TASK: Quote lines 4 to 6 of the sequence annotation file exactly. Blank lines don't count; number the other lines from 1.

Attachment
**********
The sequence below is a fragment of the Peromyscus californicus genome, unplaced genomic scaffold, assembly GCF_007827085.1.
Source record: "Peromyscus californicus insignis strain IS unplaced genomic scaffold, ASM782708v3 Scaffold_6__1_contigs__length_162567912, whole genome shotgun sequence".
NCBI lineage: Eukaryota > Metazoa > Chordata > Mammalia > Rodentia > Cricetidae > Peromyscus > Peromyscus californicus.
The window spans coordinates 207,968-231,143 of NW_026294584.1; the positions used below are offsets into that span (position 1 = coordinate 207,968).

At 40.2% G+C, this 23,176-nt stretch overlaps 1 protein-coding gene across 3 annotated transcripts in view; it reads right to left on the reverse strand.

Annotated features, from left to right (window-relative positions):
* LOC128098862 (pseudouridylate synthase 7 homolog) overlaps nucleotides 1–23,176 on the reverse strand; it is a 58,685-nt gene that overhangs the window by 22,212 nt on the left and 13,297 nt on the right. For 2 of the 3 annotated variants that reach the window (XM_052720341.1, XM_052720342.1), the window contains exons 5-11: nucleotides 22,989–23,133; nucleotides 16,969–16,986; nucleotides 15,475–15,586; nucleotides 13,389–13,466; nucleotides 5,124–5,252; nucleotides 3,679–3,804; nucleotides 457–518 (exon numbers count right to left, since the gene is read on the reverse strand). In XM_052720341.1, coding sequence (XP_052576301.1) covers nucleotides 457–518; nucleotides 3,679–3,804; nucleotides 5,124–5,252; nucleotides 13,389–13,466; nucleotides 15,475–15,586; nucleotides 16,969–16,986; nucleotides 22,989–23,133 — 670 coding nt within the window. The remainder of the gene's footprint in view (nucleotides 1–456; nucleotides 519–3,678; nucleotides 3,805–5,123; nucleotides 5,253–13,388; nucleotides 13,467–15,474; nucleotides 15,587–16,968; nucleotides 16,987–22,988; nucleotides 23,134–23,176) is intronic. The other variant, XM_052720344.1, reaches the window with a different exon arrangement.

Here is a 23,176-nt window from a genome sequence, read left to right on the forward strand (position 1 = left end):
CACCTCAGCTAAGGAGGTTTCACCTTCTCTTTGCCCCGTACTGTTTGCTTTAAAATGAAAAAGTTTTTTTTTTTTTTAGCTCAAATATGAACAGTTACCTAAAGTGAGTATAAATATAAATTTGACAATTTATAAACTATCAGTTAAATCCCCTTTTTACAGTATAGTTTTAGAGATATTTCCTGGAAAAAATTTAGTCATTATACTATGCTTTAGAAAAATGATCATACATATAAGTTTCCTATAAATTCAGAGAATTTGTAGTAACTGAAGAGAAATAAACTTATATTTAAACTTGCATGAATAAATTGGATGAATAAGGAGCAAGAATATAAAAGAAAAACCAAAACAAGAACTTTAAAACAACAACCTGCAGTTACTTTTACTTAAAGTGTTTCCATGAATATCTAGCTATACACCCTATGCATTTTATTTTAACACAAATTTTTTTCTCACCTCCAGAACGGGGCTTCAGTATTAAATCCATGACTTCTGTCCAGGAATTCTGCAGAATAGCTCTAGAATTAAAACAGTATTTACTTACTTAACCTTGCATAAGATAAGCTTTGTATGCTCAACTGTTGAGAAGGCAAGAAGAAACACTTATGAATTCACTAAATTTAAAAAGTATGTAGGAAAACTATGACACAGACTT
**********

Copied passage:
The window spans coordinates 207,968-231,143 of NW_026294584.1; the positions used below are offsets into that span (position 1 = coordinate 207,968).

At 40.2% G+C, this 23,176-nt stretch overlaps 1 protein-coding gene across 3 annotated transcripts in view; it reads right to left on the reverse strand.

Annotated features, from left to right (window-relative positions):